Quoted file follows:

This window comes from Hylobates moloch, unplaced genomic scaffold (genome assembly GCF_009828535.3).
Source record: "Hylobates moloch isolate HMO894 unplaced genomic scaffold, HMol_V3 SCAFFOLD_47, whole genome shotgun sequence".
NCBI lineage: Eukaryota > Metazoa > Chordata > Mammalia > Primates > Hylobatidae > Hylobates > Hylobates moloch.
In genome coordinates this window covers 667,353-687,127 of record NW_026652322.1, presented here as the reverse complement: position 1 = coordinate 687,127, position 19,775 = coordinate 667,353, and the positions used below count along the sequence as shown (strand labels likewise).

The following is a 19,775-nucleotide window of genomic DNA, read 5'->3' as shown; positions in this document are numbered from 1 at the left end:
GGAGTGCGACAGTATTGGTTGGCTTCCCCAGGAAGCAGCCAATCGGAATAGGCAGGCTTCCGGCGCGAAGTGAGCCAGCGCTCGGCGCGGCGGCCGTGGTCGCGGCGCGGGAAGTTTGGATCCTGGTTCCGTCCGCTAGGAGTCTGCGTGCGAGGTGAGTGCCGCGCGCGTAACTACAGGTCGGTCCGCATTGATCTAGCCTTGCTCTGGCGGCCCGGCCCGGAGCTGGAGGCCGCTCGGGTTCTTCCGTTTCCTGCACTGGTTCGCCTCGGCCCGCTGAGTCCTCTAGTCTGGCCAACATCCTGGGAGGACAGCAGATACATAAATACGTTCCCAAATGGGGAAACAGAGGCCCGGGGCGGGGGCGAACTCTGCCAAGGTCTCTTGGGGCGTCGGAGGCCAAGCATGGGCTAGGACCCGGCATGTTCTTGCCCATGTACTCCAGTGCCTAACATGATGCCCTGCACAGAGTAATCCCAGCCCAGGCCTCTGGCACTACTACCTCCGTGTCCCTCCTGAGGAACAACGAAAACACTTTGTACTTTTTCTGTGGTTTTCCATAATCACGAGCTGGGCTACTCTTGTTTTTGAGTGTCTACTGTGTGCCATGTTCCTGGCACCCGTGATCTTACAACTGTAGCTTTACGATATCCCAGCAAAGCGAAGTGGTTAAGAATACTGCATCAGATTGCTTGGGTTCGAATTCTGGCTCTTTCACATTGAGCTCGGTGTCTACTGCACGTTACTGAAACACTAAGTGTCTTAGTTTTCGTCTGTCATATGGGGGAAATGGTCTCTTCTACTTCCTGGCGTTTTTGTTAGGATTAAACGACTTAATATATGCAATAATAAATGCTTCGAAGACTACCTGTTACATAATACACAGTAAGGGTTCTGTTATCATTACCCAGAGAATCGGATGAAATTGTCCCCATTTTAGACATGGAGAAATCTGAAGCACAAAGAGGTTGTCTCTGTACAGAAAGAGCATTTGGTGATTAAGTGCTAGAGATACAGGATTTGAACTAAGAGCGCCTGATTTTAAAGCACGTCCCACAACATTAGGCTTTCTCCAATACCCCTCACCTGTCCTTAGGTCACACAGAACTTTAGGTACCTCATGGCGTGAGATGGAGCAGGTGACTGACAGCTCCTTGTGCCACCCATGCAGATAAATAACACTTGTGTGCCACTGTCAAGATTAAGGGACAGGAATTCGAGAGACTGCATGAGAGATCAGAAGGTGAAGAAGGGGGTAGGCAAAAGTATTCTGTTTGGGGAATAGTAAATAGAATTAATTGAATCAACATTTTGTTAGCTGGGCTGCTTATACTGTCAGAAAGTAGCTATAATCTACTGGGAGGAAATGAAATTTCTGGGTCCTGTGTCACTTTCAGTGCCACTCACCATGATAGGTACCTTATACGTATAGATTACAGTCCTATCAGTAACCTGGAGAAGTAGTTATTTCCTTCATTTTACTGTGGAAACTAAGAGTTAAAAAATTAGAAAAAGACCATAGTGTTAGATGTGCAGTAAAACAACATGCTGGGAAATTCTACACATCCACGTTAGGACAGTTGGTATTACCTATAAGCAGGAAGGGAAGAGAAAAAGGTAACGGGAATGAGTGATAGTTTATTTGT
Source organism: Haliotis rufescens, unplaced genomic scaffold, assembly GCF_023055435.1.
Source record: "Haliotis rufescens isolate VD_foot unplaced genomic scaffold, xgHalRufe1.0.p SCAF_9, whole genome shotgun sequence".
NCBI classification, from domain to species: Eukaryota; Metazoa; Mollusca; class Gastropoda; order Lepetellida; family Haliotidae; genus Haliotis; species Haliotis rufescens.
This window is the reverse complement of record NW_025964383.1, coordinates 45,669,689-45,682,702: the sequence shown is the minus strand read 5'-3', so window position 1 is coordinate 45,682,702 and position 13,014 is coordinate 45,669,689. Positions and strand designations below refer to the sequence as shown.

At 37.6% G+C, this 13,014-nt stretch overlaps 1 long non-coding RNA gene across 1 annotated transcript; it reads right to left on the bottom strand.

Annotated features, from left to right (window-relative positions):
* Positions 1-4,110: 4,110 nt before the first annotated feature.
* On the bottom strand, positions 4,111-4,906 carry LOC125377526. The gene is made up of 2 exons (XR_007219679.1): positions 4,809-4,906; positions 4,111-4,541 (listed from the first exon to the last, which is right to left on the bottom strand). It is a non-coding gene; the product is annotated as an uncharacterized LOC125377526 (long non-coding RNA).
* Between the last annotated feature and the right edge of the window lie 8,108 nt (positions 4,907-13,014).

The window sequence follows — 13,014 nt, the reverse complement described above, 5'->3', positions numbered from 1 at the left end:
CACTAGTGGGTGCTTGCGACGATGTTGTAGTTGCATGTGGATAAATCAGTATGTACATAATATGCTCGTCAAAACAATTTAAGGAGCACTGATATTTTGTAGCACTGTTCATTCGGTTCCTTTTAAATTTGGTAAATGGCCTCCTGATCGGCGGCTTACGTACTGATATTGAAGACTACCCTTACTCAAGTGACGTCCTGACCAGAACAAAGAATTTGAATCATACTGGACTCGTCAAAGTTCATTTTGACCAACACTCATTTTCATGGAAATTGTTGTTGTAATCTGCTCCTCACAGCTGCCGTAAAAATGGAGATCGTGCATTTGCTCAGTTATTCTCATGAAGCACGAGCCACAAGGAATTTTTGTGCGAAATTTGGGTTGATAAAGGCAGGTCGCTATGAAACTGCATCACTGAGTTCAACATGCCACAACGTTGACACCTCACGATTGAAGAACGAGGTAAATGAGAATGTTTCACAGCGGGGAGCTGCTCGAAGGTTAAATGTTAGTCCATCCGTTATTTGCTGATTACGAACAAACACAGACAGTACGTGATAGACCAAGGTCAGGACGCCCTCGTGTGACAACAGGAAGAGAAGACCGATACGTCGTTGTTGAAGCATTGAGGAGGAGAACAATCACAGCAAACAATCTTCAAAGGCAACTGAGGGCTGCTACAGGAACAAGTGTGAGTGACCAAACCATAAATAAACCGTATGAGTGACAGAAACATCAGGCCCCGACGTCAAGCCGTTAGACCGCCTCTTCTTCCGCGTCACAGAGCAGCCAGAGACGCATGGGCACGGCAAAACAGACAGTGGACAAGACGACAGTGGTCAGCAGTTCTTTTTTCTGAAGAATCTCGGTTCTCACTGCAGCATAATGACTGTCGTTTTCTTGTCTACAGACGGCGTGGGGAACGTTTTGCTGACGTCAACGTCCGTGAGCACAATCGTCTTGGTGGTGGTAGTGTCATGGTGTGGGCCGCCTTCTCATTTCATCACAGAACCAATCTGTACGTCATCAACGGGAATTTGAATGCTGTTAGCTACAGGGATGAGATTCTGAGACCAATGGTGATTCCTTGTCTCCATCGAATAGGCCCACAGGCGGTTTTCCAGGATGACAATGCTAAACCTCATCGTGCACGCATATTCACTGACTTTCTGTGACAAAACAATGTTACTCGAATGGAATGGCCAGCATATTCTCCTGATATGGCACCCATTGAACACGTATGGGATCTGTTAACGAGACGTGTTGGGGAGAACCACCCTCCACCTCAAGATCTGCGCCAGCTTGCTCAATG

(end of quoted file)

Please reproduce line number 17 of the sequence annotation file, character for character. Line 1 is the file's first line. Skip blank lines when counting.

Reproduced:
CACTAGTGGGTGCTTGCGACGATGTTGTAGTTGCATGTGGATAAATCAGTATGTACATAATATGCTCGTCAAAACAATTTAAGGAGCACTGATATTTTGTAGCACTGTTCATTCGGTTCCTTTTAAATTTGGTAAATGGCCTCCTGATCGGCGGCTTACGTACTGATATTGAAGACTACCCTTACTCAAGTGACGTCCTGACCAGAACAAAGAATTTGAATCATACTGGACTCGTCAAAGTTCATTTTGACCAACACTCATTTTCATGGAAATTGTTGTTGTAATCTGCTCCTCACAGCTGCCGTAAAAATGGAGATCGTGCATTTGCTCAGTTATTCTCATGAAGCACGAGCCACAAGGAATTTTTGTGCGAAATTTGGGTTGATAAAGGCAGGTCGCTATGAAACTGCATCACTGAGTTCAACATGCCACAACGTTGACACCTCACGATTGAAGAACGAGGTAAATGAGAATGTTTCACAGCGGGGAGCTGCTCGAAGGTTAAATGTTAGTCCATCCGTTATTTGCTGATTACGAACAAACACAGACAGTACGTGATAGACCAAGGTCAGGACGCCCTCGTGTGACAACAGGAAGAGAAGACCGATACGTCGTTGTTGAAGCATTGAGGAGGAGAACAATCACAGCAAACAATCTTCAAAGGCAACTGAGGGCTGCTACAGGAACAAGTGTGAGTGACCAAACCATAAATAAACCGTATGAGTGACAGAAACATCAGGCCCCGACGTCAAGCCGTTAGACCGCCTCTTCTTCCGCGTCACAGAGCAGCCAGAGACGCATGGGCACGGCAAAACAGACAGTGGACAAGACGACAGTGGTCAGCAGTTCTTTTTTCTGAAGAATCTCGGTTCTCACTGCAGCATAATGACTGTCGTTTTCTTGTCTACAGACGGCGTGGGGAACGTTTTGCTGACGTCAACGTCCGTGAGCACAATCGTCTTGGTGGTGGTAGTGTCATGGTGTGGGCCGCCTTCTCATTTCATCACAGAACCAATCTGTACGTCATCAACGGGAATTTGAATGCTGTTAGCTACAGGGATGAGATTCTGAGACCAATGGTGATTCCTTGTCTCCATCGAATAGGCCCACAGGCGGTTTTCCAGGATGACAATGCTAAACCTCATCGTGCACGCATATTCACTGACTTTCTGTGACAAAACAATGTTACTCGAATGGAATGGCCAGCATATTCTCCTGATATGGCACCCATTGAACACGTATGGGATCTGTTAACGAGACGTGTTGGGGAGAACCACCCTCCACCTCAAGATCTGCGCCAGCTTGCTCAATG